In our case, we can see that the only activated modality is (“visual”, “ ”, “ ”).This is performed by checking all the active modalities by the transition “context verification”.

Figure 24 shows the final processing of our simulation: modality (ies) and subtasks associations. This modulereceivesas an input, the list of subtasks presented by the place “list Subtasks” and the list of modalities presented by the place “List Modalities”.

In our case, the first input is the first subtask “move to the destination context” and the second input is (“visual”, “ ”, “ ”).

Figure 25 is the continuation of Figure 24 showing the result of the association of modalities. For the first subtask, the result is (“1-move to the destination context”, [“mobility mechanism”, “TV (on)”, “printer (on)” ]) since the system detects only visual modality,it can show the track on TV and printer as they are ON and the system will use “mobility mechanism” as services related to the output modalities to move.

9. Conclusions

The role of ontologies is to improve the communication between human, but also between human and machines and finally between machines.

In this paper we demonstrate the reasons of the use of ontology such as sharing common understanding of the structure of information, enabling reuse of domain knowledge and making domain assumptions explicit. And we present our ontology to solve our problems that consist to model our data, make it dynamic, flexible and easy to update.

We presented architecture to identify different modalities of output and split data on these modalities using patterns stored in the knowledge base.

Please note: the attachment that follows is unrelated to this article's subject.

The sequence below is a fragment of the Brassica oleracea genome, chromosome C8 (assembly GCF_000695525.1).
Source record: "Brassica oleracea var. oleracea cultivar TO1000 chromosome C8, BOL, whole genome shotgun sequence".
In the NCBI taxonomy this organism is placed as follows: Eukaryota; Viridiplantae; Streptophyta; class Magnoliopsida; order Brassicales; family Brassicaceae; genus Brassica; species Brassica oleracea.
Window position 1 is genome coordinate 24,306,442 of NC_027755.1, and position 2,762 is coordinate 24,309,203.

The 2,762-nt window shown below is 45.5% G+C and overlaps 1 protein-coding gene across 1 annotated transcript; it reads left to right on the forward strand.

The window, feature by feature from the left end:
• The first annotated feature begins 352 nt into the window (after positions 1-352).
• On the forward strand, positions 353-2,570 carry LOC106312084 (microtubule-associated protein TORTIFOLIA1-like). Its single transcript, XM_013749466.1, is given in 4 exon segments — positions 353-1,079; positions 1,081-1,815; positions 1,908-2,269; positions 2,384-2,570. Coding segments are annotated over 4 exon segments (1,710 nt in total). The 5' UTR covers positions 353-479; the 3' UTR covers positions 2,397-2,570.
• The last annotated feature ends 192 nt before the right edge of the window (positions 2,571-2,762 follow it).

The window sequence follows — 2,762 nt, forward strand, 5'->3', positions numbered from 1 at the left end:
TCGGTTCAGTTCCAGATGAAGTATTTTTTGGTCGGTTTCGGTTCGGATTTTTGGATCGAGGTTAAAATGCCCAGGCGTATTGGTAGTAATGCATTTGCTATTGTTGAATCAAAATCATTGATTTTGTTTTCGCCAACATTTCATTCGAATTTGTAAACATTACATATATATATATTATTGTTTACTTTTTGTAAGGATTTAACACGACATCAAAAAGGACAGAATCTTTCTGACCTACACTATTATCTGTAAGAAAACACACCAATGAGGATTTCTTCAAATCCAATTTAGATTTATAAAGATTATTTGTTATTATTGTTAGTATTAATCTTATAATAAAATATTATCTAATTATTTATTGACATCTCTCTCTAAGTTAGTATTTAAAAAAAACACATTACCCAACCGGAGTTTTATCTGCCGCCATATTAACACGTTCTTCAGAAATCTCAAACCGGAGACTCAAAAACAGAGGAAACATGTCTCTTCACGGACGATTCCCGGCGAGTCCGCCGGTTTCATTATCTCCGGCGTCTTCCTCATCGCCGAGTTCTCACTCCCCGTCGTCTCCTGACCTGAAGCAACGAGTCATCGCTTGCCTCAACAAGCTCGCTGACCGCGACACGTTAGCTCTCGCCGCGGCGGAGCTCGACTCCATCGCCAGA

The architecture was modeled using colored Petri net formalism and simulated with the CPN-Tools.

Figure 22. Matching process.

Figure 23. Modality (ies) selection process.

Figure 24. Modality (ies)—subtasks association processing 1.

Figure 25. Modality (ies)—subtasks association processing 2.

There are many fields where improvements of the human-system interaction are open to exploration. In fact, a system which is able to take advantage of the environment can improve interaction. This can reach an extent at which the system (robot/machine) is able to use human beings’ natural language. We believe that this work contributes to the advancement of fission research in the field of multimodal human-machineinteraction.

This system provides a good level of autonomy and a good capacity for decision-making, which can be an effective way to help or assist user and especially in inaccessible places, or considered as a danger to humans.

10. Acknowledgements

We wish to acknowledge the funds provided by the Natural Sciences and Engineering Council of Canada (NSERC) which support the financial needs in undertaking this research work.


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Abbreviations and Acronyms

CPN-tools = colored petri net-tools ST = sub-task CC = complex command VO = Vocal Output MO = Manual Output VIO = Visual Output P = Person NMO = No Movable Object IL = Intended Location LO = Location AFNMO = Action for no movable object